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Paris-Berlin 1900–1933 poster

Contributed by Stéphane Darricau on Mar 27th, 2021. Artwork published in .
    Paris-Berlin 1900–1933 poster
    Photo: Stéphane Darricau. License: All Rights Reserved.

    There was much more to Roman Cieślewicz (1930–1996) than his grounding in the Polish School of poster art. Born in Lwów (today Lviv, Ukraine), he studied at Kraków Academy of Fine arts between 1949 and 1955 before joining the Ty i Ja monthly in Warsaw, acting as its art director from 1959 and 1962. The following year, he moved to Paris, launching a new phase of his career which encompassed art directing periodicals (Vogue, Elle, Opus International), teaching at the École supérieure d’Arts graphiques (ESAG) and designing posters for movies (Yves Boisset’s L’Attentat, in 1972) and cultural clients.

    In 1978, the recently-opened Centre Georges-Pompidou/Musée national d’Art moderne in Paris showed a groundbreaking exhibition about the artistic relationships between Paris and Berlin during the first decades of the twentieth century. Paris-Berlin 1900–1933 met with huge critical and popular acclaim, and Cieślewicz’s striking poster, uncharacteristically set in all-lowercase Helvetica, was acknowledged as an instant classic, highly coveted by art lovers and collectors alike. Seven months later, Cieślewicz also designed the poster for the Centre’s next blockbuster show, Paris-Moscou 1900–1930.

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    7 Comments on “Paris-Berlin 1900–1933 poster”

    1. Thank you, Stéphane!

      The red-and-black device obviously is lettering, inspired by the Art Deco period. In terms of typefaces, Cassandre’s Bifur (1929) has similar elements.

      Cieślewicz’s poster design was also adapted for the cover of the exhibition catalog:

      Photo: Librairie Le Feu Follet

    2. Thank you Florian — I would also like to do a post on the Paris-Moscou 1900–1930 poster, which uses lettering as well (though this time based on Block, paired with Hans Jörg Hunziker’s bespoke typeface for the CGP), but I can’t find a good picture of it online.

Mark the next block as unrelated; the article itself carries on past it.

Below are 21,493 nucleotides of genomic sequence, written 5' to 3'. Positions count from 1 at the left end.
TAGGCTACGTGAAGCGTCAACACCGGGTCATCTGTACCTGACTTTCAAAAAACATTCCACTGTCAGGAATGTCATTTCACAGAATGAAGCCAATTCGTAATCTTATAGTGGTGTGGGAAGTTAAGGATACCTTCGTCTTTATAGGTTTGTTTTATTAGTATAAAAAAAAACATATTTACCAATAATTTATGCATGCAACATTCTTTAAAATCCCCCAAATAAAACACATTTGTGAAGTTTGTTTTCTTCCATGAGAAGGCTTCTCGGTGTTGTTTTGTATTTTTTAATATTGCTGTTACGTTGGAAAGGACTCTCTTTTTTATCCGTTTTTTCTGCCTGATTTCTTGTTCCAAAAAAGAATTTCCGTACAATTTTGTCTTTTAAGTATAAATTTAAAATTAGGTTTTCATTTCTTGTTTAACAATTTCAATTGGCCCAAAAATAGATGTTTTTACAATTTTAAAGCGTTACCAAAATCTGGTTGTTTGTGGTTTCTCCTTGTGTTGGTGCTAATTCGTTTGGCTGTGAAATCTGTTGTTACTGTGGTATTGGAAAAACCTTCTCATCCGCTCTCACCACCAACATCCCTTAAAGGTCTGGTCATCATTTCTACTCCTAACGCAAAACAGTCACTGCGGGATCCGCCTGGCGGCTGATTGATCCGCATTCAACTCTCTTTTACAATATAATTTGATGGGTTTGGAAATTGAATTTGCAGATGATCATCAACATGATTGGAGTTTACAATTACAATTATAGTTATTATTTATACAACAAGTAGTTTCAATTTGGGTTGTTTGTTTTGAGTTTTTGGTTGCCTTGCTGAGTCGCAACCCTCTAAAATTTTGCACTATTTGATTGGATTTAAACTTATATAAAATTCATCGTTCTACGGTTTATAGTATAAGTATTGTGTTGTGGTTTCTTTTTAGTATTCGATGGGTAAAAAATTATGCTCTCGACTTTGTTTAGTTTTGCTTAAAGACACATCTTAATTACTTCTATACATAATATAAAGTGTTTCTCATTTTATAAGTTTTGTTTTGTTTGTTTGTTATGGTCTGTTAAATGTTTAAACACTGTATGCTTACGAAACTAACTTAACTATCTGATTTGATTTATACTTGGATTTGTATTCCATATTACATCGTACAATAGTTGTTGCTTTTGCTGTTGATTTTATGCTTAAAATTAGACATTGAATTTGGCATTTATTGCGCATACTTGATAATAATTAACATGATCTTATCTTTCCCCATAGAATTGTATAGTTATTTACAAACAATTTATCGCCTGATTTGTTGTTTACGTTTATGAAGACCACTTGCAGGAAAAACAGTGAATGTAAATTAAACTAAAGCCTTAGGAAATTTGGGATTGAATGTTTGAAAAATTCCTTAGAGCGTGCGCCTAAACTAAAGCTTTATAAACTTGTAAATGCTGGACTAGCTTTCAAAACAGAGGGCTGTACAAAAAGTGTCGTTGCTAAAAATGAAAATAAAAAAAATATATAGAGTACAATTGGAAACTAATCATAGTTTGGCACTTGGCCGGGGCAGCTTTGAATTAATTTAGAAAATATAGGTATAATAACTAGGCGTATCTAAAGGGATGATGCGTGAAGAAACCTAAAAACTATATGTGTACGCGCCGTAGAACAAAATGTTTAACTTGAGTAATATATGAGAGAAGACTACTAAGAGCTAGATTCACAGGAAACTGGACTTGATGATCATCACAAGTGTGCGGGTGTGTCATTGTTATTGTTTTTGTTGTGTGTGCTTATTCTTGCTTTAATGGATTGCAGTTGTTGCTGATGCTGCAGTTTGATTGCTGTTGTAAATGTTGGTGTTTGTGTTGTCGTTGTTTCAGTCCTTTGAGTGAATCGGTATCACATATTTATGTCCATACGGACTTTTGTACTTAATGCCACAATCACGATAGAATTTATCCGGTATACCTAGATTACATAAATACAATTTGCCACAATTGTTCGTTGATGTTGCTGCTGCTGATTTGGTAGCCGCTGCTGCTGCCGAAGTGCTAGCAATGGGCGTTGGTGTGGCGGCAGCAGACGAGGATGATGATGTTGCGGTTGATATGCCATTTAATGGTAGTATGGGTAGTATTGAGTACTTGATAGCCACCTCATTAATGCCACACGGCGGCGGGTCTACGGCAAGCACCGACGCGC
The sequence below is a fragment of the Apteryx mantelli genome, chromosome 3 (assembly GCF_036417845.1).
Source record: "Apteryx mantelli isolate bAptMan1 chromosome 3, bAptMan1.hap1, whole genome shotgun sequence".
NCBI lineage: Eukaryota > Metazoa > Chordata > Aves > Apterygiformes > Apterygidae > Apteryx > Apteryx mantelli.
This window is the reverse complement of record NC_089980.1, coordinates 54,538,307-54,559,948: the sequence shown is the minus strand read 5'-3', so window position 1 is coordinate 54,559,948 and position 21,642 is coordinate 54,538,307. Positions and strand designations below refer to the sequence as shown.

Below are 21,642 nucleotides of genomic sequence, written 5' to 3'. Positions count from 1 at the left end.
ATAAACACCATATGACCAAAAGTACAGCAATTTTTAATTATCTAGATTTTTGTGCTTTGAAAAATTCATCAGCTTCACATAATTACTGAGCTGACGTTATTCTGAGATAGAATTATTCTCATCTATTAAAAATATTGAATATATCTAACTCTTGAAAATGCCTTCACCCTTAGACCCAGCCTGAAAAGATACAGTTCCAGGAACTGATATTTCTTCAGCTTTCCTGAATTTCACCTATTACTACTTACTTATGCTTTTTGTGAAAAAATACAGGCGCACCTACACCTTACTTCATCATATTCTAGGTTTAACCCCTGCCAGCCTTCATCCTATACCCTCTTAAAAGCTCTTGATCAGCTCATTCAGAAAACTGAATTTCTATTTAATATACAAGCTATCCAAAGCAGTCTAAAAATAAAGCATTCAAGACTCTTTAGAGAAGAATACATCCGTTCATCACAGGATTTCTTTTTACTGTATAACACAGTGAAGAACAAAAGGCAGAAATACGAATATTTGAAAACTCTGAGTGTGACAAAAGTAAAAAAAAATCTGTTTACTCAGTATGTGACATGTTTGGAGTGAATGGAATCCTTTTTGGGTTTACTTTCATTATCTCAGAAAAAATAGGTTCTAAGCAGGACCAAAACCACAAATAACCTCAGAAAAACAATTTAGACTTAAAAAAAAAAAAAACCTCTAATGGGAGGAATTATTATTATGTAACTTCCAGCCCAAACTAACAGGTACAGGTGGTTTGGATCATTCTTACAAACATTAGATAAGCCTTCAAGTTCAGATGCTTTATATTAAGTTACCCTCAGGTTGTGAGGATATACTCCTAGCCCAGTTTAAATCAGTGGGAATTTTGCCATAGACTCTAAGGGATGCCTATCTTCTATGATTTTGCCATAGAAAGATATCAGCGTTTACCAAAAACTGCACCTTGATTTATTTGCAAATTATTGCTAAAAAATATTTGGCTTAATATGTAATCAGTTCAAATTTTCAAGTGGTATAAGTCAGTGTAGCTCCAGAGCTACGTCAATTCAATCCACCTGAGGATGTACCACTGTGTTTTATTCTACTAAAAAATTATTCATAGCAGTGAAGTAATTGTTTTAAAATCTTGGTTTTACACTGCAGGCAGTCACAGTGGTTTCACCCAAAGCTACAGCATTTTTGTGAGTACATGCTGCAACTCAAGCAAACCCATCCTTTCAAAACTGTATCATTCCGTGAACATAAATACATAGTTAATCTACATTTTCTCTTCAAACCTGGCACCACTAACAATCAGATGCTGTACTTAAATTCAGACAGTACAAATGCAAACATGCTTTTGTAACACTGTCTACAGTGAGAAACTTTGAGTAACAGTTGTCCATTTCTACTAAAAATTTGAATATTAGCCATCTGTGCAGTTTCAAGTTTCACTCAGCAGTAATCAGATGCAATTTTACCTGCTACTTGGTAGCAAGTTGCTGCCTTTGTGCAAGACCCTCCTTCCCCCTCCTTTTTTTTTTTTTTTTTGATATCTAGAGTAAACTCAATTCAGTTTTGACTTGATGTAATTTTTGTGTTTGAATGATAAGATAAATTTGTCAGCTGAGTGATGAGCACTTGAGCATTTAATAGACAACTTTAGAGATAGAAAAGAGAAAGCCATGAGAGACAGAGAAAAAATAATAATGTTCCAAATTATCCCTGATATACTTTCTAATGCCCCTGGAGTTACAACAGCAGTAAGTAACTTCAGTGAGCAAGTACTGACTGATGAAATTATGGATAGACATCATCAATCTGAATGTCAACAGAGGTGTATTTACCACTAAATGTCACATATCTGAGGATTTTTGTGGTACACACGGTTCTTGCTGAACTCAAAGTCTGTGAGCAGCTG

3. Here are two related covers from exhibitions in the Centre Pompidou: Paris-Paris 1937–1957 (feat. Glaser Stencil – a nod to the Berlin cover?).

    4. Nice pictures, Matthijs, thank you very much. I’m still under the impression that it’s lettering based on Block (the 1 and 9 look suspicious to me) and not Block itself, though — but I may be mistaken…

    5. Stéphane, I second your assessment: The general style including weight, proportions and rounded corners follow Berthold’s Block, and specifically its Schwer style. Details like R with the curved leg or M with high pointed center are a match, too. Others aren’t: In addition to 1 and 9, 3 is different as well: In Schwere Block, the numeral has vertical terminals. What catches my eye as an alien element is the round C with diagonal terminals. Block came with a number of alternates that enabled the justification of blocks of text. The C was available in two widths, too, but both forms were cut vertically. See them both in use in an ad from 1921 (wide C in “Schwere”, narrow C in “Künstlerische” and “Werbedrucke”). This design feature corresponds to the fact that in German spelling, the letter C exclusively is followed by h, H, or K, so having vertically terminated curves helps with achieving compact, blocky word images. Cieślewicz apparently adjusted these forms so that they perform better in the matrix of glyphs.

    6. I must admit I had not compared the cover typography with the typeface it is based on,looks like your’re reight!

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